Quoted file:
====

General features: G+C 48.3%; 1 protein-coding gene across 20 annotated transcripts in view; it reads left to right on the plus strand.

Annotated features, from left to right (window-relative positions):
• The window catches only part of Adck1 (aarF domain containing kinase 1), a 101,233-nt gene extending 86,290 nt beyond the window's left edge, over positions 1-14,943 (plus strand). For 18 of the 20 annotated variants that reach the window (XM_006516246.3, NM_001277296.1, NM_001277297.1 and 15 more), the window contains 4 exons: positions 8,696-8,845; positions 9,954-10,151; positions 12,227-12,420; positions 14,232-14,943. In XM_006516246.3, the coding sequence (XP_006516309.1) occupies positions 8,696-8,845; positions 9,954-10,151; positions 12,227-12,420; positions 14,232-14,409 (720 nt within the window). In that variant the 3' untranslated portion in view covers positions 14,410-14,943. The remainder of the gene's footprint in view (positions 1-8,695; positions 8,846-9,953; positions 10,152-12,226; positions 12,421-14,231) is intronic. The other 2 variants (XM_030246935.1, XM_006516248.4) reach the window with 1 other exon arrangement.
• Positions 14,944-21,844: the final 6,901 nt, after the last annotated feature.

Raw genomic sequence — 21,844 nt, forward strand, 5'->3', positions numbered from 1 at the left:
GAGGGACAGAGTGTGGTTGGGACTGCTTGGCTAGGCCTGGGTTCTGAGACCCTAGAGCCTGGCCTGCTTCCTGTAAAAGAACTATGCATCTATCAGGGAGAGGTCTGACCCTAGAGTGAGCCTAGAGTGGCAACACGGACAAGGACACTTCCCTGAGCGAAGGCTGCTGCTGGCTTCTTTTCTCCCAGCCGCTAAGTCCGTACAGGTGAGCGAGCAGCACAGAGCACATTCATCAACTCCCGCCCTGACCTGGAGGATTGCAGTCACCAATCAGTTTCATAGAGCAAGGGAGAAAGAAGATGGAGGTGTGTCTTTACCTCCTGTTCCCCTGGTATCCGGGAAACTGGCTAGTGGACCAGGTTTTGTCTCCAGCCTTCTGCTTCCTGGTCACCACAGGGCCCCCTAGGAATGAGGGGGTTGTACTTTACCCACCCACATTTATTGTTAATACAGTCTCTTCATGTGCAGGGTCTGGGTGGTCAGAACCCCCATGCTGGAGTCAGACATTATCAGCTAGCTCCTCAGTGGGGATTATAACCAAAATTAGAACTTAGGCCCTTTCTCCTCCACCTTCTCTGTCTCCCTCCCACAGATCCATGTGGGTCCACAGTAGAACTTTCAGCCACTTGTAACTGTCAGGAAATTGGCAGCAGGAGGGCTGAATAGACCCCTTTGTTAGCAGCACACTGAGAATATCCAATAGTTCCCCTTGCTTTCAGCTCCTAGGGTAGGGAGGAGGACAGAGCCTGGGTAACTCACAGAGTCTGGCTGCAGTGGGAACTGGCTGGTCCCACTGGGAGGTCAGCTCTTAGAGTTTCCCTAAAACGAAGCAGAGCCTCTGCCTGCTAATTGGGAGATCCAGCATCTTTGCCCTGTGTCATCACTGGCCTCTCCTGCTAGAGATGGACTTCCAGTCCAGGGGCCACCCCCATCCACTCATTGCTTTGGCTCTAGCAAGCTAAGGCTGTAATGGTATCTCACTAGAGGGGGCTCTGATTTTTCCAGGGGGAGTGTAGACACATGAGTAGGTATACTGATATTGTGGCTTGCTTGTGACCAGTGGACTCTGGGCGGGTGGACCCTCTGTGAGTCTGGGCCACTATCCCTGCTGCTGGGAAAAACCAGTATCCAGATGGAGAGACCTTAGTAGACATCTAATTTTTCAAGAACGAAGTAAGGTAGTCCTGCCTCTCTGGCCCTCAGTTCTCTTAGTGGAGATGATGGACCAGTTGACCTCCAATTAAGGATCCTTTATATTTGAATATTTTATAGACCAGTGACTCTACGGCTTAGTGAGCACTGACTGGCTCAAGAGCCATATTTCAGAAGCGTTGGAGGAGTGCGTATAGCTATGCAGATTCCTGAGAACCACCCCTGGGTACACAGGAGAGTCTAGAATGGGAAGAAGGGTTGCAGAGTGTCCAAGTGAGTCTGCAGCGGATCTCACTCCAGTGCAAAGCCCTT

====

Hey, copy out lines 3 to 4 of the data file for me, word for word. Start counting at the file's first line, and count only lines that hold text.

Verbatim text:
• The window catches only part of Adck1 (aarF domain containing kinase 1), a 101,233-nt gene extending 86,290 nt beyond the window's left edge, over positions 1-14,943 (plus strand). For 18 of the 20 annotated variants that reach the window (XM_006516246.3, NM_001277296.1, NM_001277297.1 and 15 more), the window contains 4 exons: positions 8,696-8,845; positions 9,954-10,151; positions 12,227-12,420; positions 14,232-14,943. In XM_006516246.3, the coding sequence (XP_006516309.1) occupies positions 8,696-8,845; positions 9,954-10,151; positions 12,227-12,420; positions 14,232-14,409 (720 nt within the window). In that variant the 3' untranslated portion in view covers positions 14,410-14,943. The remainder of the gene's footprint in view (positions 1-8,695; positions 8,846-9,953; positions 10,152-12,226; positions 12,421-14,231) is intronic. The other 2 variants (XM_030246935.1, XM_006516248.4) reach the window with 1 other exon arrangement.
• Positions 14,944-21,844: the final 6,901 nt, after the last annotated feature.